A good approximation would simply be taking a logger output of airflow converted to lbs/min, divide by boost pressure ratio and RPM, and compare to displacement/rev (around 1L).



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Edited by Dialcaliper (01/18/09 05:06 PM)

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dsm_drew
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Galant VR-4 org Post #: 747013 posted 01/18/09 06:02 PM     Remind Me!  Send Private Message   Edit Post      
How did I know you would probably be the one to respond?

Yes, "base VE" is what I was looking for. I was thinking that a four valve design would have a VE higher than a two valve motor, but wasn't thinking of cam overlap and intake restriction.

For clarification...you say "A good approximation would simply be taking a logger output of airflow converted to lbs/min, divide by boost pressure ratio and RPM, and compare to displacement/rev (around 1L)."

Let me see if I understand this right... Airflow / pressure ratio X rpm would give me the actual amount of air going in. Dividing that by the displacement would give me a figure such as .80 which would be 80% VE, right?

What exactly do you mean by "compare to displacement/rev (around 1L)."

Thanks

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keydiver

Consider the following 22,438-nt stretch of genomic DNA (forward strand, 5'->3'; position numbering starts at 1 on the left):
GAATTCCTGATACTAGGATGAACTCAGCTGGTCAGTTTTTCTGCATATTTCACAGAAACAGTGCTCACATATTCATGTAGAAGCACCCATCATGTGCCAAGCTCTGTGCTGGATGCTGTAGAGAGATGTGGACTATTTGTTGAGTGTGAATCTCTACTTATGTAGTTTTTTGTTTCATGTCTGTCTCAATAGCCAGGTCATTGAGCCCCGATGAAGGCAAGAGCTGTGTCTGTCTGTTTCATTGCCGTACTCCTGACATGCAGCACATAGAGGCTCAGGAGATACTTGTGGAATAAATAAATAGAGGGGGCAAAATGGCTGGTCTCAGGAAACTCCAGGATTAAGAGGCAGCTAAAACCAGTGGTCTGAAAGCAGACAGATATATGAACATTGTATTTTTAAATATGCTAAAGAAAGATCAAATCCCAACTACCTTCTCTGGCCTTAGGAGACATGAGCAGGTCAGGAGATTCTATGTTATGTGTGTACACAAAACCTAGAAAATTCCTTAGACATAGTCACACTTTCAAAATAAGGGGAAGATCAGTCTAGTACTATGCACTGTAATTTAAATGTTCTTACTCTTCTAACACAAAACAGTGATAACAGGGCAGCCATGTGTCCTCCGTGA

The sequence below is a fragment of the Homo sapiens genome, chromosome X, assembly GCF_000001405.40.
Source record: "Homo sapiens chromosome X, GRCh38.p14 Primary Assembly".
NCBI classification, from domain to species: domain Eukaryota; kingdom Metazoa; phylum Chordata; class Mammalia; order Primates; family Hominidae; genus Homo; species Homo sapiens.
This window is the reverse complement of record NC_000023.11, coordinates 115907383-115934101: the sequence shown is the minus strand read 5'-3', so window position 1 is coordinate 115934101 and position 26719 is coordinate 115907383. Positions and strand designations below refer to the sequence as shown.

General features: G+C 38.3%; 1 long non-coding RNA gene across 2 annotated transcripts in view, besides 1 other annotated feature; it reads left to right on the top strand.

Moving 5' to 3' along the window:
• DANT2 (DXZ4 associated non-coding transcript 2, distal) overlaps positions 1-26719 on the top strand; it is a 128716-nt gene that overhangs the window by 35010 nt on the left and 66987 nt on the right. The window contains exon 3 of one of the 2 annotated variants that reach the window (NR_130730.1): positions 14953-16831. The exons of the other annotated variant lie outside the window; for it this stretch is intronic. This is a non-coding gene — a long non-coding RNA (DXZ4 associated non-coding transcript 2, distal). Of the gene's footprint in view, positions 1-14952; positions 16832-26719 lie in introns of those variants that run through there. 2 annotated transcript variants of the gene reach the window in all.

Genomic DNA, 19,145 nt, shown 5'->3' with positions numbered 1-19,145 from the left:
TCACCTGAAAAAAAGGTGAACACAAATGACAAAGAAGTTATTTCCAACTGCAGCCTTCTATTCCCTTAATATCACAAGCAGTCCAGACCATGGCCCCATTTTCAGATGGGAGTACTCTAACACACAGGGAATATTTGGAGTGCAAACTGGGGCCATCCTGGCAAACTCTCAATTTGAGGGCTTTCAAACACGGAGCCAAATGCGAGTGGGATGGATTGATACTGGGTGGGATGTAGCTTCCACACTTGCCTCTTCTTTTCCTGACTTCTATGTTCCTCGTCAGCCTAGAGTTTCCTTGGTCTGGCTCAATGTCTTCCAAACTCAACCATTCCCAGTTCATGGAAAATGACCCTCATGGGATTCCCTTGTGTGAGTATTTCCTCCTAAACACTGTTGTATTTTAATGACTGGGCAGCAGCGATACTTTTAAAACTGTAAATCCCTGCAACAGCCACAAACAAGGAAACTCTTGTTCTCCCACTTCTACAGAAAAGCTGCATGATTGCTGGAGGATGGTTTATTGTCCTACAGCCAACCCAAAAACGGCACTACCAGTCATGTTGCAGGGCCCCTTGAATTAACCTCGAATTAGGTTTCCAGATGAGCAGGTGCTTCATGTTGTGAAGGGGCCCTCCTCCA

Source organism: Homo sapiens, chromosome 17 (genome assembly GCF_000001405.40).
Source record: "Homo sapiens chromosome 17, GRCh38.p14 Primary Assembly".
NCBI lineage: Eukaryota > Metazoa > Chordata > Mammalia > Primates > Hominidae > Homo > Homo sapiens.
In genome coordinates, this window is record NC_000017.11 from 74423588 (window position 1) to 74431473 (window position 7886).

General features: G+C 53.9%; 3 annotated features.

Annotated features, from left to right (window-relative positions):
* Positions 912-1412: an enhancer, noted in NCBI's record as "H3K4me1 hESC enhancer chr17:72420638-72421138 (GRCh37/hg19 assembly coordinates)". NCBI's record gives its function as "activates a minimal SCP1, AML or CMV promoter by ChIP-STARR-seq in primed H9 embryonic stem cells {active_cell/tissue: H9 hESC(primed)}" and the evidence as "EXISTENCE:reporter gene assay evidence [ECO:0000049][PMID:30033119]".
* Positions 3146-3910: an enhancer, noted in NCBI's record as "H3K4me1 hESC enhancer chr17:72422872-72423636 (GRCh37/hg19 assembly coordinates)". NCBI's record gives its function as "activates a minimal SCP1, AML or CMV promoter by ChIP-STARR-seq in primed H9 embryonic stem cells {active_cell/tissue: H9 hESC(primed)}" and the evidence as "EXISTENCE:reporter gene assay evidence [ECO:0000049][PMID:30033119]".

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Galant VR-4 org Post #: 747207 posted 01/19/09 08:39 AM     Remind Me!  Send Private Message   Edit Post      
It is a 2.0 liter engine, which means that each revolution is 1.0 liter of displacement. Each cylinder only fills/fires every other revolution.

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Dialcaliper
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Galant VR-4 org Post #: 747254 posted 01/19/09 12:02 PM     Remind Me!  Send Private Message   Edit Post      
Sorry for not clarifying - what Keydiver said - each revolution has only two cylinders sucking in air, while the others are compressing/combusting, so it comes out to about 998.5 cc's per rev of the crankshaft. Also, lbs/min isn't quite the right measure to use - that would be more like "mass efficiency". Convert to liters/min or cc's/min and the logger formula will work for "volumetric" efficiency (since you're not taking into account temperature and density).